Inside the gamble to decide fate of Poms’ golden generation… and $168m new dawn that looms

    Throughout Gareth Southgate’s tenure as England manager, he has got a lot right.

    Statistically speaking, Southgate is one of England’s greatest managers thanks to semi final and quarterfinal appearances at the 2018 and 2022 World Cups respectively along with a run to the final at Euro 2020.

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    He’s also overseen the transformation of a squad dripping with superstars but lacking chemistry in the early 2010s to one that plays as a cohesive unit and isn’t divided by allegiances at club level.

    Most importantly, he fostered an environment to remove the fear factor typically associated with wearing an England shirt, a jersey so often shackled by the weight of expectation from the nation.

    However, there’s a sense that for all Southgate has achieved in the England hot seat, he should have turned those deep tournament runs into something more.

    The Three Lions’ trophy drought is well documented. Not since the 1966 World Cup has the men’s team won anything.

    Although Southgate has come the closest to ending it, the window for this crop of England stars is rapidly closing.

    Before we know it, the 2026 World Cup will arrive and it will be time for a new generation to take the nation forward.

    Southgate knows just as much, with his Euro 2024 squad a nod to the here and now but also with an eye towards the future.

    This tournament may well prove to be Southgate’s final bow as England boss given his contract expires in December and even if the FA want to keep him on, there’s no guarantee he’s keen to stay in the post.

    But with some brutal omissions from his final 26-man squad, the 53-year-old has shown he won’t be left wanting if this truly is his last dance as Three Lions boss.


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    Euro 2024 looms as Southgate’s last tournament outing as England manager. (Photo by Julian Finney/Getty Images)Source: Getty Images


    For the majority of his time in charge, Southgate has been dogged by accusations he has picked on reputation rather on form.

    But several brave selection calls for England’s Euro 2024 squad proved those doubters wrong.

    Jordan Henderson, a longtime stalwart of Southgate’s squads and a former captain, didn’t even make the preliminary Euros squad.

    Nor did Marcus Rashford, who was woeful for Manchester United this season but one of England’s most damaging attacking options when on song.

    But the biggest selection shocks were to come: Harry Maguire, James Maddison and Jack Grealish all failed to make Southgate’s final 26-man squad.

    Maguire, one of Southgate’s most trusted lieutenants and a physical presence on set pieces, missed United’s final five games of the season with a calf injury.

    Although there was a chance Maguire would return to fitness later in the tournament, Southgate could not afford to bring a body who wouldn’t be ready to go for the group stages.

    Maddison registered just five goal involvements from Tottenham’s final 17 league games but “still thought there would be a space” in the squad given he’d “been a mainstay” through England’s Euro qualifying campaign.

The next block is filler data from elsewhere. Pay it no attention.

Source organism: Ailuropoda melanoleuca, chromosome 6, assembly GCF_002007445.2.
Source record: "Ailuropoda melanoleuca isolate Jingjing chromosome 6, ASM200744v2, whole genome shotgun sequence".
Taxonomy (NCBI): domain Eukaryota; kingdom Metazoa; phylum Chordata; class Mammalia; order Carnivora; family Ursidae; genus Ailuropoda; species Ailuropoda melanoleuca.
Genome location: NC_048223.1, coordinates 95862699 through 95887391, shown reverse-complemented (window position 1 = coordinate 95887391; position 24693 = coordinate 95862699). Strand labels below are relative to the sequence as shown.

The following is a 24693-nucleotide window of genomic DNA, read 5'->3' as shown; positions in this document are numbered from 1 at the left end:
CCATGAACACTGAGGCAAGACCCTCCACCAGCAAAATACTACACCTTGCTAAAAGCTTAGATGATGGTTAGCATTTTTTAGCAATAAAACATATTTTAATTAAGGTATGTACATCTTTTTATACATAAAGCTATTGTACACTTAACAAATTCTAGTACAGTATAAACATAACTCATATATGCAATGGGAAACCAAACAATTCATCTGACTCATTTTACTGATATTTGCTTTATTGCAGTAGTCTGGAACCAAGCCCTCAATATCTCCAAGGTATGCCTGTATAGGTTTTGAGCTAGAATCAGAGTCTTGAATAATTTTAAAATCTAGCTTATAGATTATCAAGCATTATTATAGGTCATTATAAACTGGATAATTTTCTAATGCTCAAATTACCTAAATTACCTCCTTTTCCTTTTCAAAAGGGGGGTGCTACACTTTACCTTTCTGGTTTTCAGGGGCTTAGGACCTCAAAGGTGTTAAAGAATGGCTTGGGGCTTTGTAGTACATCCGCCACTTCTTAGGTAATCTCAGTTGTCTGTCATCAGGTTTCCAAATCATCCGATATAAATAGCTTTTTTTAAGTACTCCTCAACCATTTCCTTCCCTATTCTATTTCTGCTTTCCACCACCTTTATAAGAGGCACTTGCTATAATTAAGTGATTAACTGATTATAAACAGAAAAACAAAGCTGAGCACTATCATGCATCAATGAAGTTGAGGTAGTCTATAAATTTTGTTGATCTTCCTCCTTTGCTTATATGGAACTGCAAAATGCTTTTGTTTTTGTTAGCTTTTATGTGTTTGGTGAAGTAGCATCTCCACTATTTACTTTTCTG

Such was the shock over Grealish’s snub, The Telegraph reported a senior player spoke to Southgate to understand the decision as his England teammates visited his room to offer support.

    Grealish’s form had dropped off compared to his displays in 22/23 for Manchester City but many expected the winger to make the cut given his remarkable dribbling ability and protection of the ball.

    Grealish’s omission left several players stunned. (Photo by Maja Hitij/Getty Images)Source: Getty Images

    “In the attacking positions we’re blessed with a lot of options and Madders and Jack gives us something different,” Southgate said on his final squad.

    “They were tough calls, but we back our decisions but recognise we could’ve gone a different route. It was sad to have to deliver that news to them.”

    Southgate decided to reward the likes of Crystal Palace duo Eberechi Eze and Adam Wharton for their impressive late season form while Manchester United’s teenage midfielder Kobbie Mainoo also earned a call-up.

    Newcastle winger Anthony Gordon was the man picked ahead of Grealish thanks to an impressive season in which he scored 11 league goals and chalked up 10 assists.

    So yes, there’s an element Southgate has finally picked a team — or at least some players — on form.

    But he’s also taken a major gamble on some of his bigger names, making certain exclusions all the more puzzling.

    John Stones started just two of City’s last ten league games while fellow centre back Marc Guehi only returned from three months out with a knee injury for Crystal Palace. on May 6.

    Luke Shaw, the only natural left back in the team, has not played since February.

    Kieran Trippier, who has had to deputise at left back in Shaw’s absence, missed eight of Newcastle’s last 11 games with a calf injury and two of his three appearances in that spell were substitute appearances.

    Shaw has been out of action for several months. (Photo by Adrian DENNIS / AFP)Source: AFP

    The inclusions of Stones and Guehi must have left Everton’s Jarrad Branthwaite wondering what more he could’ve done having played 35 games for a Toffees team that conceded the fourth-fewest goals in the Premier League.

    Outside from the controversial squad calls, Southgate has shown he has one eye on the 2026 World Cup.

    All up, only 12 of the 25 in England’s 2022 World Cup squad remain, heralding the slow transition of a new generation into the team.